Attempts are being made round-the-clock to wipe out the remnants of terror in Jammu and Kashmir and the “enemy” is finding it hard to digest the prevailing peace, the Union Territory’s police chief Dilbag Singh said here on Sunday.
Singh was speaking to reporters on the sidelines of the opening ceremony of the 71st BN Mullik Memorial All India Police Football Championship at the Bakshi Stadium here. Asked about the targeted killings, especially of minorities, in the Valley, Singh said while some incidents are taking place, violence has largely come down.
“Targeted killings have also come down. Some incidents take place sometimes but we take those seriously and counter measures are being taken. Attempts are on day and night to wipe out the remnants of terror and these will continue,” Singh, the Jammu and Kashmir director-general of police, said.
The police chief also expressed happiness that youngsters who used to “play with grenades” are today taking part in sporting activities.
“Today, they have bats and balls and the message of peace rather than grenades in their hands. I want to congratulate my people, my youth for this,” he said.
Singh, however, asserted that violence in Jammu and Kashmir has not totally ended.
“We have to remain cautious and alert. While we are moving forward on the path of peace, the enemy is finding it hard. The path of peace is getting stronger but our enemies cannot digest it. Our youth have to remain cautious and not fall prey to Pakistan’s lust for violence and think about their families, society and its development,” Singh said.
Referring to pro-Pakistan forces and Pakistani agencies, Singh said they have always indulged in violence in Kashmir and do not like peace here.
“I want to appeal to our youth that the time has come to make these evil designs unsuccessful and strengthen peace,” he added.
Asked about the chances of infiltration along the Line of Control in the wake of melting snow, the police chief said the odds of infiltration increase whenever the snow melts.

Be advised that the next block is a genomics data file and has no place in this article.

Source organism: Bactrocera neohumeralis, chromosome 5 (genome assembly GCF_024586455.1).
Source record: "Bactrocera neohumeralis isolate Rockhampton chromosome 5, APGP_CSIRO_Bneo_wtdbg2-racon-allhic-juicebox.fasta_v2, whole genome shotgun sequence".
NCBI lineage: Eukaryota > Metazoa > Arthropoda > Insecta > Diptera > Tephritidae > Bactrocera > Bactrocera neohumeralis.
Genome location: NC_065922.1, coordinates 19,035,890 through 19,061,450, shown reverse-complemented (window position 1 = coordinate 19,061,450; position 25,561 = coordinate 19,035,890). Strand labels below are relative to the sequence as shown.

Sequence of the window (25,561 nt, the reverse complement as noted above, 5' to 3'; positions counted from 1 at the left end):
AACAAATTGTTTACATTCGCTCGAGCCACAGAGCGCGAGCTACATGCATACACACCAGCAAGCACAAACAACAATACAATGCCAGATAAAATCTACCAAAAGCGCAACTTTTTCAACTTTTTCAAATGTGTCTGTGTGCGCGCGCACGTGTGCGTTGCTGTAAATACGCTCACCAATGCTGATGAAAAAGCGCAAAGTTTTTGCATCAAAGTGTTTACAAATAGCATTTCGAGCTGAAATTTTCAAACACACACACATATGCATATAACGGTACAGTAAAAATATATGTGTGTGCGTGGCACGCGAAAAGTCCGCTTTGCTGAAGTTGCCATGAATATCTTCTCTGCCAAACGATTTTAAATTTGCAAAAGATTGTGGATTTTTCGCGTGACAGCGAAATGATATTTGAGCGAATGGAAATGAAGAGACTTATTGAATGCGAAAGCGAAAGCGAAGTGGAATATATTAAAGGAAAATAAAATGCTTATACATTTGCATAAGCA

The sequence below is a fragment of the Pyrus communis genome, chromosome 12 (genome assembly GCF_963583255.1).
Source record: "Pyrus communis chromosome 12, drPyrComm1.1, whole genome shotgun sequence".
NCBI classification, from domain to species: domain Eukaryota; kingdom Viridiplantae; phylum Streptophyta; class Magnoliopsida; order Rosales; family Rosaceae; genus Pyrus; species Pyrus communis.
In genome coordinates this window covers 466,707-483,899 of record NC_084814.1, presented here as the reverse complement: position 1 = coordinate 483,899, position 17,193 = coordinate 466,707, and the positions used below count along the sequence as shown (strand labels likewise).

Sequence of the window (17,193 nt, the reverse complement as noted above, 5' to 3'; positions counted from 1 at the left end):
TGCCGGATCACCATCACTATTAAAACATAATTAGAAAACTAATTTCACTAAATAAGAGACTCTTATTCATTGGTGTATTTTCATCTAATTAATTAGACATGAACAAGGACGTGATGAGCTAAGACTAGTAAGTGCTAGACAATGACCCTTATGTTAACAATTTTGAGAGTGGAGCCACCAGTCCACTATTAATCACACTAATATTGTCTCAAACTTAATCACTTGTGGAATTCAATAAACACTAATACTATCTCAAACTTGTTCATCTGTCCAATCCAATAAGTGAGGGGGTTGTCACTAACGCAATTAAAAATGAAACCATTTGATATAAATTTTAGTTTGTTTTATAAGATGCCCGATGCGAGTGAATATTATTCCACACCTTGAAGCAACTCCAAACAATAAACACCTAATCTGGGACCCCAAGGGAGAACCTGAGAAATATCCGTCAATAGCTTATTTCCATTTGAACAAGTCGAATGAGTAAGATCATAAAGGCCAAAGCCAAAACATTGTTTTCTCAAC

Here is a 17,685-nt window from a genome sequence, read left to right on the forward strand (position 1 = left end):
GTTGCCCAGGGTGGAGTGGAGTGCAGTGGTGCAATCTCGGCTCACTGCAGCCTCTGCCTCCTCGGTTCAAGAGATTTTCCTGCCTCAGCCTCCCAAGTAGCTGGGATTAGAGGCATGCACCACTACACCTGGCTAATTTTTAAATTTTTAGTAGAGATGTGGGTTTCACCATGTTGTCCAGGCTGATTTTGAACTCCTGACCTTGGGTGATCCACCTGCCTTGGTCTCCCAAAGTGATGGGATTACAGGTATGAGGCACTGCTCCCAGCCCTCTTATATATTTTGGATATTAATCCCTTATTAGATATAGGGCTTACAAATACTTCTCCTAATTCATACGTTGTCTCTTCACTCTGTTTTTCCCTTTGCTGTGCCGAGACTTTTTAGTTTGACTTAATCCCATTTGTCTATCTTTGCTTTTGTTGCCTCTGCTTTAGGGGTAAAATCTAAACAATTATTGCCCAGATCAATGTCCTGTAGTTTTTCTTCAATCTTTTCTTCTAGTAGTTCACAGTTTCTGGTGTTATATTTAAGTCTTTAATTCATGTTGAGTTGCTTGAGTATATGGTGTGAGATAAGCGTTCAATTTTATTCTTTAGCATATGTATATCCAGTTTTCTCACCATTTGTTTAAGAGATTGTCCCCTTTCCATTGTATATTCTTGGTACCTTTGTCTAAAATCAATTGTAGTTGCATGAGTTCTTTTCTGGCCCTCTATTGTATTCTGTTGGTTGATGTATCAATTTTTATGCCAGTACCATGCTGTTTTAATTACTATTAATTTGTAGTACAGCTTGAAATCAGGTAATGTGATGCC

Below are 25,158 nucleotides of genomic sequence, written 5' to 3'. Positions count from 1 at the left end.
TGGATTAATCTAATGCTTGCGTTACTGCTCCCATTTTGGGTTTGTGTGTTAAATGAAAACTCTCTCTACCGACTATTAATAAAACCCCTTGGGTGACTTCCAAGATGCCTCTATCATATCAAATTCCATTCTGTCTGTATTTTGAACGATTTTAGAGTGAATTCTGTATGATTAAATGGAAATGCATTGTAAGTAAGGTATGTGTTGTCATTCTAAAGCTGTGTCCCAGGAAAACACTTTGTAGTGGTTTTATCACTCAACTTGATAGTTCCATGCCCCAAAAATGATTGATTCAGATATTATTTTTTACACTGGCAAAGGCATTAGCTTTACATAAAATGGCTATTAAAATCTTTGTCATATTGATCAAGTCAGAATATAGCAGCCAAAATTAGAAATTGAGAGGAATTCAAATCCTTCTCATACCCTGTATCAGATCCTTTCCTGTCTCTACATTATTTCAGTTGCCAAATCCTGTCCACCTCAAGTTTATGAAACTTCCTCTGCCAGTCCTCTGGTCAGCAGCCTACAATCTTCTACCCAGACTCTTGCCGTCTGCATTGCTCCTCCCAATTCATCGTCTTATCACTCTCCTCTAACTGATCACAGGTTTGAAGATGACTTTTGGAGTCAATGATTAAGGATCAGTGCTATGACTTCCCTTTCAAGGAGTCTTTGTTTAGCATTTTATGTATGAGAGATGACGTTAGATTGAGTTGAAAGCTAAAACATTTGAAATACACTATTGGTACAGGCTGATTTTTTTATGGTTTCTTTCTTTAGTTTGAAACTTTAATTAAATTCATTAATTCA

“However, infiltration is in control to a larger extent than before and if there are any such attempts, we will foil those. We have taken all measures,” he said.
Singh also accused Pakistani agencies of running narcotics and terror together in Jammu and Kashmir.
“We have seized many such assignments. Both these things (narcotics and ammunition) are coming together. Even cash, which is being used for militancy.
“In Poonch, we seized cash of about Rs 1.5 crore, weapons, seven kilograms of heroin. This money made from the sale of narcotics is being used for terrorism. Our endeavour is to bust, end all such modules,” he said.
Asked about the raids by the State Investigation Agency and the police’s Special Investigation Unit into terror funding, he said these agencies and the National Investigation Agency are working together to root out such cartels.
“We have joined the Narcotics Control Bureau as well. Such cartels, which have inter-state ramifications or operations, will be destroyed on every level. For that, a joint effort is needed and we are doing that,” he added.
On the attachment of properties of those harbouring militants, the senior official said such steps are taken only after investigations.
“It is not a game that is being played. If it is found that the property owner has used his property (for terror) by his own will, then such an action is taken. Otherwise no action is taken.
“We warn people regularly not to use their properties for such acts. If someone is driving (militants) in his car and we seize it, is it wrong? If anyone is allowing them inside his home, and it is used for a terror activity, is it wrong when we attach it? We will not forgive any such act,” he said.
Earlier, Intelligence Bureau Director Tapan Kumar Deka, who is also chairman of the All India Police Sports Control Board, and Singh threw open the tournament.
About 1,600 players and support staff from a record 42 teams — 34 men’s and eight women’s — are participating in the nine-day event.